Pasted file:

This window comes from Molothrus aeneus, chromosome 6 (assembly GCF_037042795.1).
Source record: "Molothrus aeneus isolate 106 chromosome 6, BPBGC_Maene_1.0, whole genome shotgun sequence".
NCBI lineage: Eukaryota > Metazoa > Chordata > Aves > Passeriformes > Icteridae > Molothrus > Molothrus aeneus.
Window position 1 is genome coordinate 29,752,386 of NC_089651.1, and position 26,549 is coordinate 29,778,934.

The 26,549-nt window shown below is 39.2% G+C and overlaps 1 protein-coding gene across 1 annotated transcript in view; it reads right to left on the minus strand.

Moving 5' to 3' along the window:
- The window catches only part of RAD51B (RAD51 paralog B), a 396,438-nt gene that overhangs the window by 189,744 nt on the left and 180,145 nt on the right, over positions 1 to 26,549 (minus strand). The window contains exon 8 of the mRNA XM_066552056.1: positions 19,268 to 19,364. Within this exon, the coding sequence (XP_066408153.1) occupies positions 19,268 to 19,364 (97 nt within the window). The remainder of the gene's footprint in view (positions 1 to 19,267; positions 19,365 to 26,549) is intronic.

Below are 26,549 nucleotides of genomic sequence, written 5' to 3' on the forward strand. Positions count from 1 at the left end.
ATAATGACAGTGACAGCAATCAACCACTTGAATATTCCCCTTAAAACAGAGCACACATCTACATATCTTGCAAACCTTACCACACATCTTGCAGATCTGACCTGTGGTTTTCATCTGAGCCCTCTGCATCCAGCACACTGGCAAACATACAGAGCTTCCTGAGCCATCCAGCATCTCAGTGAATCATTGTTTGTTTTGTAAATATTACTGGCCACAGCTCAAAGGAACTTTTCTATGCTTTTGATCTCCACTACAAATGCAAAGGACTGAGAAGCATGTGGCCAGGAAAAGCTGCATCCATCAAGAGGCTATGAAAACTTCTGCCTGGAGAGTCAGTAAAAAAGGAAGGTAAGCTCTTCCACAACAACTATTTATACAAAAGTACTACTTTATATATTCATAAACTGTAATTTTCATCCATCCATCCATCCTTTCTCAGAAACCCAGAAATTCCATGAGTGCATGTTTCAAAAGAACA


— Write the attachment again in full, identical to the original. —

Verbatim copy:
This window comes from Molothrus aeneus, chromosome 6 (assembly GCF_037042795.1).
Source record: "Molothrus aeneus isolate 106 chromosome 6, BPBGC_Maene_1.0, whole genome shotgun sequence".
NCBI lineage: Eukaryota > Metazoa > Chordata > Aves > Passeriformes > Icteridae > Molothrus > Molothrus aeneus.
Window position 1 is genome coordinate 29,752,386 of NC_089651.1, and position 26,549 is coordinate 29,778,934.

The 26,549-nt window shown below is 39.2% G+C and overlaps 1 protein-coding gene across 1 annotated transcript in view; it reads right to left on the minus strand.

Moving 5' to 3' along the window:
- The window catches only part of RAD51B (RAD51 paralog B), a 396,438-nt gene that overhangs the window by 189,744 nt on the left and 180,145 nt on the right, over positions 1 to 26,549 (minus strand). The window contains exon 8 of the mRNA XM_066552056.1: positions 19,268 to 19,364. Within this exon, the coding sequence (XP_066408153.1) occupies positions 19,268 to 19,364 (97 nt within the window). The remainder of the gene's footprint in view (positions 1 to 19,267; positions 19,365 to 26,549) is intronic.

Below are 26,549 nucleotides of genomic sequence, written 5' to 3' on the forward strand. Positions count from 1 at the left end.
ATAATGACAGTGACAGCAATCAACCACTTGAATATTCCCCTTAAAACAGAGCACACATCTACATATCTTGCAAACCTTACCACACATCTTGCAGATCTGACCTGTGGTTTTCATCTGAGCCCTCTGCATCCAGCACACTGGCAAACATACAGAGCTTCCTGAGCCATCCAGCATCTCAGTGAATCATTGTTTGTTTTGTAAATATTACTGGCCACAGCTCAAAGGAACTTTTCTATGCTTTTGATCTCCACTACAAATGCAAAGGACTGAGAAGCATGTGGCCAGGAAAAGCTGCATCCATCAAGAGGCTATGAAAACTTCTGCCTGGAGAGTCAGTAAAAAAGGAAGGTAAGCTCTTCCACAACAACTATTTATACAAAAGTACTACTTTATATATTCATAAACTGTAATTTTCATCCATCCATCCATCCTTTCTCAGAAACCCAGAAATTCCATGAGTGCATGTTTCAAAAGAACA